As well as speaking at the Management School, Neil is looking forward to developing his research network and working with students: “What I hope to do at Sheffield University Management School is to inspire some smart and talented students to enter this exciting and fast-moving area.
“I always learn from working with students – much more than I learn from working in boardrooms. I get out of it a whole lot of ideas. I’m fed up with explaining social media to geriatric senior managers. I love it when a student tells me things I didn’t know about, say, trending bloggers.”
A new focus
Neil’s texts are still influencing sales teams worldwide and his research career hasn’t slowed down – though it has a slightly different focus: “I’ve lost interest in the large corporations like IBM, Oracle or Citicorp who funded my early research.
“Most of the new wealth today isn’t being generated by these dinosaurs. It’s coming from small nimble companies that are creative and fun to work with. That’s where I like to be.
“The methods I pioneered in the 1980s, by all rights, should be long extinct in 2015. But they are not. There’s a wide perception in business that the methods still work. Of course they have to adapt to new times and I can see a lot of possible changes I’d like to explore, but the fundamentals are still alive and well.
“My present research concerns ‘pipelines’. In sales, a pipeline is the amount of business a company has where the sale has been started but may not result in a final contract for a year or more. I’m interested in things like how do you speed the rate of flow in this pipe and how do you increase its yield.
“I’m also working on sales and marketing integration and I find myself fascinated with how really big sales are made; where there may be a team of 50 people working on one billion dollar sale. That’s exciting stuff. It really gets your adrenaline going to know that tomorrow you’re going to hear if you’ve won or lost one of these giant contacts.”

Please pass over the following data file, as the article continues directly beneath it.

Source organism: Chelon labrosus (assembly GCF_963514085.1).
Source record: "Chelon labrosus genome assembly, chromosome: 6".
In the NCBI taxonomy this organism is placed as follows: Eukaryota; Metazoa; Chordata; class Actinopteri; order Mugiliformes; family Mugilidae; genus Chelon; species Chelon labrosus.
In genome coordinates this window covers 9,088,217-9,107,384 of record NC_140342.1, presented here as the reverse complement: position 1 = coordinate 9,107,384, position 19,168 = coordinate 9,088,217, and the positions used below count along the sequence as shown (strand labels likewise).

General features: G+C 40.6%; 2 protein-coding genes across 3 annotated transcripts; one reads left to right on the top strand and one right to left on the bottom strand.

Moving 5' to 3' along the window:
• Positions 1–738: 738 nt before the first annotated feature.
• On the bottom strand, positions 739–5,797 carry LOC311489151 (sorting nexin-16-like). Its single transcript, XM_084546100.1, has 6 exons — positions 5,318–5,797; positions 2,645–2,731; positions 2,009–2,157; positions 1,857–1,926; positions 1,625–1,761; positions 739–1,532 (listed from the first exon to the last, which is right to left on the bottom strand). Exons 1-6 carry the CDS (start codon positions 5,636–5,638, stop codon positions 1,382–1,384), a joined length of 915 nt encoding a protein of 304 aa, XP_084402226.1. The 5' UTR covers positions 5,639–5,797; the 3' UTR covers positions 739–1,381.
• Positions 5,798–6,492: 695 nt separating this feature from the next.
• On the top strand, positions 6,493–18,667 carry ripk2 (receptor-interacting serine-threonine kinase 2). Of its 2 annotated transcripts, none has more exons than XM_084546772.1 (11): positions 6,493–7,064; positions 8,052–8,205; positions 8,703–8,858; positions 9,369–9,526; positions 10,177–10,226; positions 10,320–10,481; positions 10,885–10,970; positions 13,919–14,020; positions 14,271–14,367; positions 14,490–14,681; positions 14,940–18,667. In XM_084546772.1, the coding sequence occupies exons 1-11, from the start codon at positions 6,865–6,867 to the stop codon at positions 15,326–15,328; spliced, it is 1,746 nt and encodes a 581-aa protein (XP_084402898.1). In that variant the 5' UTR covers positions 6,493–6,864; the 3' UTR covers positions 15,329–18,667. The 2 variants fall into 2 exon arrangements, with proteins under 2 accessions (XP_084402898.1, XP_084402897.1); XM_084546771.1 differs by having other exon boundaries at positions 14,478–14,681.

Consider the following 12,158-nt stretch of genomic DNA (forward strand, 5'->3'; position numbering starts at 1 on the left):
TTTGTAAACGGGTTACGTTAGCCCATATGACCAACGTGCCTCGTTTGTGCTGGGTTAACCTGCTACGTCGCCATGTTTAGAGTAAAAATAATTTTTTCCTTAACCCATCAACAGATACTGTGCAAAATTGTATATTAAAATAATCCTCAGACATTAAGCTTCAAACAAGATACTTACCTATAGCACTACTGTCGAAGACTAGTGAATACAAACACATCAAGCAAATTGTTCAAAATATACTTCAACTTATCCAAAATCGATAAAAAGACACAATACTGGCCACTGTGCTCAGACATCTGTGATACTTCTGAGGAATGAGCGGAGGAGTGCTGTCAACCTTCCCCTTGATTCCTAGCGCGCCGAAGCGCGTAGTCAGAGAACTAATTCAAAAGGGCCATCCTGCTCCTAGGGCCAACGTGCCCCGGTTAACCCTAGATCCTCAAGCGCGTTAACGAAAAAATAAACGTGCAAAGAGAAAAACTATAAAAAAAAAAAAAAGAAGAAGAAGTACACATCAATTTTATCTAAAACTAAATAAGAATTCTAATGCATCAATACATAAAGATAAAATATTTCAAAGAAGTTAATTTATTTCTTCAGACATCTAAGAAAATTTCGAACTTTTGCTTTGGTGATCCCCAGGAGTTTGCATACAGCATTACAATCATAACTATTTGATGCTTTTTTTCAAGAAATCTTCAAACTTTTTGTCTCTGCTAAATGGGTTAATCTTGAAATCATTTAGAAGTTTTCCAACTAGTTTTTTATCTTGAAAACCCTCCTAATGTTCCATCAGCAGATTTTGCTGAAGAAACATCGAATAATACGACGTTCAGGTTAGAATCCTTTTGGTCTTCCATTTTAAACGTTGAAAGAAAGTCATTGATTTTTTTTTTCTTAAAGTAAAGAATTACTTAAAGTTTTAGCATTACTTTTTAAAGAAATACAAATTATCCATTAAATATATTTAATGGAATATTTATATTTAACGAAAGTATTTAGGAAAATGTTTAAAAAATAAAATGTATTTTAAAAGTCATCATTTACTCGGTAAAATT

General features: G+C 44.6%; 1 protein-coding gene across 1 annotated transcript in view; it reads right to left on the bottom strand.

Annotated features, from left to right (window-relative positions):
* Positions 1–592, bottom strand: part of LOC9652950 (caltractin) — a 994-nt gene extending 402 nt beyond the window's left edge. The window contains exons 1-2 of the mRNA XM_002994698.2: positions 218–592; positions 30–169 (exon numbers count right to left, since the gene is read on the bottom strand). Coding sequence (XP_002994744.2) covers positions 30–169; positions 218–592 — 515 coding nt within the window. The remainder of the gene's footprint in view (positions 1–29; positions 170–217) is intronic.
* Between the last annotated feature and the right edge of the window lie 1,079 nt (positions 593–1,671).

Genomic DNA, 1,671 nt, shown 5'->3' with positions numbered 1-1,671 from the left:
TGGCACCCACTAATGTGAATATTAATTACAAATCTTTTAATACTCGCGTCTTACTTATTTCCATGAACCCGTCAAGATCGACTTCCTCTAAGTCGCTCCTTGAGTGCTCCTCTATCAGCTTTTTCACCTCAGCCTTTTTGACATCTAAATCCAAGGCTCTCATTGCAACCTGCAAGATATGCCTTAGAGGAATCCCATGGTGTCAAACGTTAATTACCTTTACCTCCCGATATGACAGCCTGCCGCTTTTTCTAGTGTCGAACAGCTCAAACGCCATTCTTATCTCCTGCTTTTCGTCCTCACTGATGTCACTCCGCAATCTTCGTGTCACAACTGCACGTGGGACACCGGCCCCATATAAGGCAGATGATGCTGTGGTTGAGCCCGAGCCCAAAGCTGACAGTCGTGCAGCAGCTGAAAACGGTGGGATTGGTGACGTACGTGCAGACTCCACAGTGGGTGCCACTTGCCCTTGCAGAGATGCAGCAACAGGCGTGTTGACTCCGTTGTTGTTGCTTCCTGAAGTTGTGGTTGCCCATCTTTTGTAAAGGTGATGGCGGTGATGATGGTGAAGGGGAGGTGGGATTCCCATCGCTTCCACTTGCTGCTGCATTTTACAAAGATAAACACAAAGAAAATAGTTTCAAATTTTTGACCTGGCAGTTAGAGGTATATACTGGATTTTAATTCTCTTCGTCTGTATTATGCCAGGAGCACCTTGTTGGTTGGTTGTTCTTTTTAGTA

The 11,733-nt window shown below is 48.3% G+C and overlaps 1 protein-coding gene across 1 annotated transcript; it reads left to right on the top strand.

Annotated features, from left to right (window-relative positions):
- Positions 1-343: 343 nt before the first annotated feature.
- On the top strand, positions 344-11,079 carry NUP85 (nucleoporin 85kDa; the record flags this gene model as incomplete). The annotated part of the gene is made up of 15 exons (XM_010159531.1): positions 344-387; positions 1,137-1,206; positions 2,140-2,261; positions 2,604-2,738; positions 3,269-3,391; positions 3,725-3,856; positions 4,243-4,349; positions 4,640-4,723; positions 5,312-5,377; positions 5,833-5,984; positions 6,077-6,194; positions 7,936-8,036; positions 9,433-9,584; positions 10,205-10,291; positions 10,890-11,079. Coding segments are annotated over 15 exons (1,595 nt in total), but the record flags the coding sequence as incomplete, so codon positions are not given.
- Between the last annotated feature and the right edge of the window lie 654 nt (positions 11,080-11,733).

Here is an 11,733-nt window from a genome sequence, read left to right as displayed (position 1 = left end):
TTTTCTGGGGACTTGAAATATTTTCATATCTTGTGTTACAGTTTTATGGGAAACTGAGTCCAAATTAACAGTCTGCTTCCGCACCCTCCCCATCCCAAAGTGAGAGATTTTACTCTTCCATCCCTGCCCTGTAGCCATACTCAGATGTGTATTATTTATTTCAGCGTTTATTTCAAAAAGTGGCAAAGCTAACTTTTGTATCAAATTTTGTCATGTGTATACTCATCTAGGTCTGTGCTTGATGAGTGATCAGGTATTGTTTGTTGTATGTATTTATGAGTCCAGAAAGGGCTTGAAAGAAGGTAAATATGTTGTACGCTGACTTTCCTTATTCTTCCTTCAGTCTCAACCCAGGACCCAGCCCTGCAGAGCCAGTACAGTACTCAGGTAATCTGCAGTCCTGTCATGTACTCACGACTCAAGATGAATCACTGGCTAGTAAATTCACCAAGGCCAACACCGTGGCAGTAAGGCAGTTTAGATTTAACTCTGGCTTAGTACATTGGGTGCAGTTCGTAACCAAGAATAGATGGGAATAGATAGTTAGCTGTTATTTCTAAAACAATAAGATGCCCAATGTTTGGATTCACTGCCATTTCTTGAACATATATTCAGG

An organisational view
Neil’s research is still hugely popular, but it’s how this has influenced his practice that also interests us. As founder of Huthwaite International, a global research and consulting firm based close to Sheffield, he has always been concerned with the role of sales and marketing practitioners in an organisational context.
We asked Neil to elaborate on how important it is that this sector is represented on a company board: “The big contribution that sales and marketing make to corporate boards is to bring the voice of the customer. That’s often sorely missing – even today – in traditional companies. I confidently predict that both sales and marketing will have an increasing presence, and an increasing impact, at board level in the future.”
In many sectors, this is a controversial proposition indeed. Then again, Neil’s never been afraid to cause a stir: “In my student days at Sheffield, when I was Secretary of the Union [my membership is still up to date] I was a loud and enthusiastic troublemaker.
“Today I’m less loud and a little more subtle about it but, once a troublemaker, always a troublemaker. I hope to shake a few things up – in a professional and professorial way, of course.”
Find out more about Neil Rackham ‘s book SPIN Selling here.